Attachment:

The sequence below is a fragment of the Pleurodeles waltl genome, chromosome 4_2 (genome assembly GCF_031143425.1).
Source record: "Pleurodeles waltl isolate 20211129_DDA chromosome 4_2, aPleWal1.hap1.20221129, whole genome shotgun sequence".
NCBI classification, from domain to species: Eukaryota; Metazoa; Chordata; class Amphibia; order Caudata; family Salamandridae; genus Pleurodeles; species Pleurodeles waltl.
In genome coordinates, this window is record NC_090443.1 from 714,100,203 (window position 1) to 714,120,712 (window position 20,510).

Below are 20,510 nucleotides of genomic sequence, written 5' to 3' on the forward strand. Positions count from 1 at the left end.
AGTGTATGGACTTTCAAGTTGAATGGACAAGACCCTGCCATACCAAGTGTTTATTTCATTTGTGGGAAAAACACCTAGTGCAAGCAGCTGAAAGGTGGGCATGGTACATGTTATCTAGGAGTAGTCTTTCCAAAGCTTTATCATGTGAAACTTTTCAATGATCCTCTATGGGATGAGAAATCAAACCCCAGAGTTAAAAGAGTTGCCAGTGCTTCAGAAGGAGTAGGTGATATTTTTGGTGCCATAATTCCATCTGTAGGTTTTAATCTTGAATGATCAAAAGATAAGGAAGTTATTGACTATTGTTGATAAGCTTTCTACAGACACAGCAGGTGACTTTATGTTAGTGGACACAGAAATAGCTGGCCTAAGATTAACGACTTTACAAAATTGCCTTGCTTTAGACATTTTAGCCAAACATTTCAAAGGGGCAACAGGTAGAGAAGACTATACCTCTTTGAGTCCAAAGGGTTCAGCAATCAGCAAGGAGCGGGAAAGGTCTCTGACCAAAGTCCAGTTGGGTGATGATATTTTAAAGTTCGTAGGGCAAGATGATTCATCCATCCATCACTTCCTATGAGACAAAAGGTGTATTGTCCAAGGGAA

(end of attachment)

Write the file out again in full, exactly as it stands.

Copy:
The sequence below is a fragment of the Pleurodeles waltl genome, chromosome 4_2 (genome assembly GCF_031143425.1).
Source record: "Pleurodeles waltl isolate 20211129_DDA chromosome 4_2, aPleWal1.hap1.20221129, whole genome shotgun sequence".
NCBI classification, from domain to species: Eukaryota; Metazoa; Chordata; class Amphibia; order Caudata; family Salamandridae; genus Pleurodeles; species Pleurodeles waltl.
In genome coordinates, this window is record NC_090443.1 from 714,100,203 (window position 1) to 714,120,712 (window position 20,510).

Below are 20,510 nucleotides of genomic sequence, written 5' to 3' on the forward strand. Positions count from 1 at the left end.
AGTGTATGGACTTTCAAGTTGAATGGACAAGACCCTGCCATACCAAGTGTTTATTTCATTTGTGGGAAAAACACCTAGTGCAAGCAGCTGAAAGGTGGGCATGGTACATGTTATCTAGGAGTAGTCTTTCCAAAGCTTTATCATGTGAAACTTTTCAATGATCCTCTATGGGATGAGAAATCAAACCCCAGAGTTAAAAGAGTTGCCAGTGCTTCAGAAGGAGTAGGTGATATTTTTGGTGCCATAATTCCATCTGTAGGTTTTAATCTTGAATGATCAAAAGATAAGGAAGTTATTGACTATTGTTGATAAGCTTTCTACAGACACAGCAGGTGACTTTATGTTAGTGGACACAGAAATAGCTGGCCTAAGATTAACGACTTTACAAAATTGCCTTGCTTTAGACATTTTAGCCAAACATTTCAAAGGGGCAACAGGTAGAGAAGACTATACCTCTTTGAGTCCAAAGGGTTCAGCAATCAGCAAGGAGCGGGAAAGGTCTCTGACCAAAGTCCAGTTGGGTGATGATATTTTAAAGTTCGTAGGGCAAGATGATTCATCCATCCATCACTTCCTATGAGACAAAAGGTGTATTGTCCAAGGGAA